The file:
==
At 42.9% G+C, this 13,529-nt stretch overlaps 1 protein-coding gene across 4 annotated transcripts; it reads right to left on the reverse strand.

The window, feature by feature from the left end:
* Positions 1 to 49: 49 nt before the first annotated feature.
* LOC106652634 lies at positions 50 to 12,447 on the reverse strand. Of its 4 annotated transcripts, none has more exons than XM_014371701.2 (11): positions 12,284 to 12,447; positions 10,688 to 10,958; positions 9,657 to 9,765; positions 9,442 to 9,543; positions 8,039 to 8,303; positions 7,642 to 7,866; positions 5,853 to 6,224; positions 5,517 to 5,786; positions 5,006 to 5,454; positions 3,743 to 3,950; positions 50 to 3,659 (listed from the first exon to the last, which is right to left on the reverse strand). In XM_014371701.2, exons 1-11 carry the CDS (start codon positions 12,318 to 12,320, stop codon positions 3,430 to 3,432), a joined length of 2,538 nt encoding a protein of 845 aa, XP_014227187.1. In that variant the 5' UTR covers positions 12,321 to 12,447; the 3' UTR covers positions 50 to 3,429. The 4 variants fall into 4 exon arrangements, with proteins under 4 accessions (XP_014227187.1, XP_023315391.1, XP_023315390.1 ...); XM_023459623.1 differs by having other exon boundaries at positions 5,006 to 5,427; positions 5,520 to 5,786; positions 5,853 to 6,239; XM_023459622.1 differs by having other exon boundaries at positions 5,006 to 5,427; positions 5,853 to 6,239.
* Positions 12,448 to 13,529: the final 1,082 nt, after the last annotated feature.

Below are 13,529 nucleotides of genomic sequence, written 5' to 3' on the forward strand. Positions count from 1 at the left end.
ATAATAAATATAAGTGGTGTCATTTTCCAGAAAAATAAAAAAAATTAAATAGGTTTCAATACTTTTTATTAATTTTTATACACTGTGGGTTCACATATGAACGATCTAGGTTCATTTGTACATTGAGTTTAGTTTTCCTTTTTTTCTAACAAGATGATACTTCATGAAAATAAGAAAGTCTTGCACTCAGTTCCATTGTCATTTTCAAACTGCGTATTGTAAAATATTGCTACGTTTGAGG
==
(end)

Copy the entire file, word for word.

At 42.9% G+C, this 13,529-nt stretch overlaps 1 protein-coding gene across 4 annotated transcripts; it reads right to left on the reverse strand.

The window, feature by feature from the left end:
* Positions 1 to 49: 49 nt before the first annotated feature.
* LOC106652634 lies at positions 50 to 12,447 on the reverse strand. Of its 4 annotated transcripts, none has more exons than XM_014371701.2 (11): positions 12,284 to 12,447; positions 10,688 to 10,958; positions 9,657 to 9,765; positions 9,442 to 9,543; positions 8,039 to 8,303; positions 7,642 to 7,866; positions 5,853 to 6,224; positions 5,517 to 5,786; positions 5,006 to 5,454; positions 3,743 to 3,950; positions 50 to 3,659 (listed from the first exon to the last, which is right to left on the reverse strand). In XM_014371701.2, exons 1-11 carry the CDS (start codon positions 12,318 to 12,320, stop codon positions 3,430 to 3,432), a joined length of 2,538 nt encoding a protein of 845 aa, XP_014227187.1. In that variant the 5' UTR covers positions 12,321 to 12,447; the 3' UTR covers positions 50 to 3,429. The 4 variants fall into 4 exon arrangements, with proteins under 4 accessions (XP_014227187.1, XP_023315391.1, XP_023315390.1 ...); XM_023459623.1 differs by having other exon boundaries at positions 5,006 to 5,427; positions 5,520 to 5,786; positions 5,853 to 6,239; XM_023459622.1 differs by having other exon boundaries at positions 5,006 to 5,427; positions 5,853 to 6,239.
* Positions 12,448 to 13,529: the final 1,082 nt, after the last annotated feature.

Below are 13,529 nucleotides of genomic sequence, written 5' to 3' on the forward strand. Positions count from 1 at the left end.
ATAATAAATATAAGTGGTGTCATTTTCCAGAAAAATAAAAAAAATTAAATAGGTTTCAATACTTTTTATTAATTTTTATACACTGTGGGTTCACATATGAACGATCTAGGTTCATTTGTACATTGAGTTTAGTTTTCCTTTTTTTCTAACAAGATGATACTTCATGAAAATAAGAAAGTCTTGCACTCAGTTCCATTGTCATTTTCAAACTGCGTATTGTAAAATATTGCTACGTTTGAGG